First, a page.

Qld govt denies electricity price gouging

·3-min read

Queensland's energy minister has denied publicly owned electricity generators are overbidding in the wholesale power market and driving up prices for consumers.

Household and business electricity bills will surge at least nine per cent across Queensland, with firms in the southeast set to cop a 19.8 per cent rise in 2022/23.

Retail bills are rising on the back of wholesale electricity prices quadrupling to $171 per megawatt hour in the year to March.

Climbing international coal and gas costs lifted Queensland wholesale prices to $283 MW/h - the highest level on record - in May.

Energy Minister Mick de Brenni has denied state-owned generators Stanwell Corporation and C S Energy have been price gouging on the National Electricity Market.

"Publicly owned generators bid to cover generation costs," he told AAP.

"Any revenues above costs are given back to Queenslanders through Asset Ownership Dividends."

To cope with surging retail prices the state government is granting households a one-off $175 rebate on power bills, but businesses are on their own.

In 2017, the state government intervened in the market to order Stanwell and C S Energy to alter their bidding practices, which led to dramatic falls in wholesale and retail prices.

Liberal National Party energy spokesman Pat Weir said there was growing evidence the two generators were rorting the wholesale market with "exorbitant bidding practices".

He accused the government of using generators to overbid on spot prices to make excessive profits, with only a fraction of the finances returning to Queenslanders via the rebate.

"Queensland has the highest electricity prices in the country," Mr Weir said in a statement.

"If the state government keeps this up, prices will skyrocket even higher. It's costing households. It's costing businesses.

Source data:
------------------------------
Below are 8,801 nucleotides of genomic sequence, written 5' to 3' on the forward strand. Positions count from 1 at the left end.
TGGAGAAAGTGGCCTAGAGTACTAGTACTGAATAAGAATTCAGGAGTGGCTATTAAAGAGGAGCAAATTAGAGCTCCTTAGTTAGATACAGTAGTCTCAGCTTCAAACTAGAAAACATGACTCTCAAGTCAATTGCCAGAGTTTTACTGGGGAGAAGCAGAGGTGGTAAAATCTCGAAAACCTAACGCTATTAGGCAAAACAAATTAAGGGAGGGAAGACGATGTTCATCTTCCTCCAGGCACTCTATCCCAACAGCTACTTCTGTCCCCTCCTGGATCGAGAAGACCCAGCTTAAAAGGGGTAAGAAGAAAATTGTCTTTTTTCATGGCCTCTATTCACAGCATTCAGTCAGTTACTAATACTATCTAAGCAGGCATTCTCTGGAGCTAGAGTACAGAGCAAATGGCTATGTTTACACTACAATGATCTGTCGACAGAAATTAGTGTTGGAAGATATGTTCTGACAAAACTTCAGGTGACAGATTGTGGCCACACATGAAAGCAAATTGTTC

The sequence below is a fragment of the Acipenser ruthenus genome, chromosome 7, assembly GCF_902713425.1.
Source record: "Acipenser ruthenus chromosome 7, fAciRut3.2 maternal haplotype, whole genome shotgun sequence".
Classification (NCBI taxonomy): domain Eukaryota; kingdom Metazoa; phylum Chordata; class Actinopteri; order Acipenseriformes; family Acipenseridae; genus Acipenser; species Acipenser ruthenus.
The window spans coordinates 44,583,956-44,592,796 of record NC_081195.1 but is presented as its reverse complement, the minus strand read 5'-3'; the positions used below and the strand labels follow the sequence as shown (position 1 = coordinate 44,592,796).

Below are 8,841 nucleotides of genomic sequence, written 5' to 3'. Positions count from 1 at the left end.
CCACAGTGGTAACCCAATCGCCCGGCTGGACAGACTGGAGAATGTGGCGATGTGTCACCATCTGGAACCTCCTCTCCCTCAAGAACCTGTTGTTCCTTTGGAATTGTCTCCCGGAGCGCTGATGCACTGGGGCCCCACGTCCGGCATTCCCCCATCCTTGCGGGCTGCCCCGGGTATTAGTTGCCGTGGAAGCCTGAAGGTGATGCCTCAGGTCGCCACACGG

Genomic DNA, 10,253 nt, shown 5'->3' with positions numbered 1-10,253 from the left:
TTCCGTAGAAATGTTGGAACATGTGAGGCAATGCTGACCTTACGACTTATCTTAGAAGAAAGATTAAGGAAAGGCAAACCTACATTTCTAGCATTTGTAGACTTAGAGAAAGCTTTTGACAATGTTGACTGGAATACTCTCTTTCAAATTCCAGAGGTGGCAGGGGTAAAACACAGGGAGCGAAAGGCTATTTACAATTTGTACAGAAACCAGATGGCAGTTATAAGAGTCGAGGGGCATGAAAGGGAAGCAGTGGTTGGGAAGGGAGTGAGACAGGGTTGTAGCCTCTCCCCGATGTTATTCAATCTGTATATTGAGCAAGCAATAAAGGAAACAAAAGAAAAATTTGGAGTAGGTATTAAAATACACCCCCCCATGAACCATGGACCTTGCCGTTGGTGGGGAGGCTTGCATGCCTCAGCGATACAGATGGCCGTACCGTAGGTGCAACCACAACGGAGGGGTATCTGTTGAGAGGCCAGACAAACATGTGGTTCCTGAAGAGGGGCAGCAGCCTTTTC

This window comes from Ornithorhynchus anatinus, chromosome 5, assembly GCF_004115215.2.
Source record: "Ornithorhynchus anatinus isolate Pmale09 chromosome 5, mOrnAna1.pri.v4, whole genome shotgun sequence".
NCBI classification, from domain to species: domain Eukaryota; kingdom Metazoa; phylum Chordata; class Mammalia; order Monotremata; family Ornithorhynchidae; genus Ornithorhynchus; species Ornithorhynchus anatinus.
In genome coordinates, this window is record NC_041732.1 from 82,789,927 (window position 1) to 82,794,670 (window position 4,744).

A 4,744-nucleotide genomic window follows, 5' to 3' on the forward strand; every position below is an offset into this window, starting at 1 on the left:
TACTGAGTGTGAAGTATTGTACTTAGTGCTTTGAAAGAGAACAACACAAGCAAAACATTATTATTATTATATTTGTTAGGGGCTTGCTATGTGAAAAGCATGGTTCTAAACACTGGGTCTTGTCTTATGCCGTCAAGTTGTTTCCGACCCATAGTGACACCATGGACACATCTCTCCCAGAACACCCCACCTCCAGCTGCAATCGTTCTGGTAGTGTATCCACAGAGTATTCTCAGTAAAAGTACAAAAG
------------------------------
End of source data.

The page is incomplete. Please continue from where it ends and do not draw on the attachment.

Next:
"The Palaszczuk government must act before businesses go broke and the rising cost of living pressures hit Queenslanders even harder."

AAP has sought comment on bidding practices from the operators of Queensland's other 14 private coal and gas-fired power plants: Arrow Energy, Alinta Energy, Intergen, Origin Energy, QGC and RATCH Australia.

Alinta Energy refused to comment on "commercially sensitive information of this nature" when asked if the company had bid more than generation costs on the wholesale market.

"What we will say is that, a. We have no upstream operations, and b. The pressures on the market are clear for all to see," an official told AAP in a statement.

Another two of the six private companies operating coal and gas generators declined to comment, but told AAP the NEM is a "highly regulated" market.

The Chamber of Commerce and Industry Queensland has called on the government to shield businesses from electricity price spikes, as it is doing with households.

"We know rebates have worked in the past as an appropriate mechanism to relieve power bill pressure, especially for small businesses," CCIQ's Cherie Josephson told AAP.

"We support a rebate for those impacted under Tariff 20, the most common for small businesses."

She said the CCIQ was particularly concerned about large businesses, whose bills will surge 21.2 per cent.

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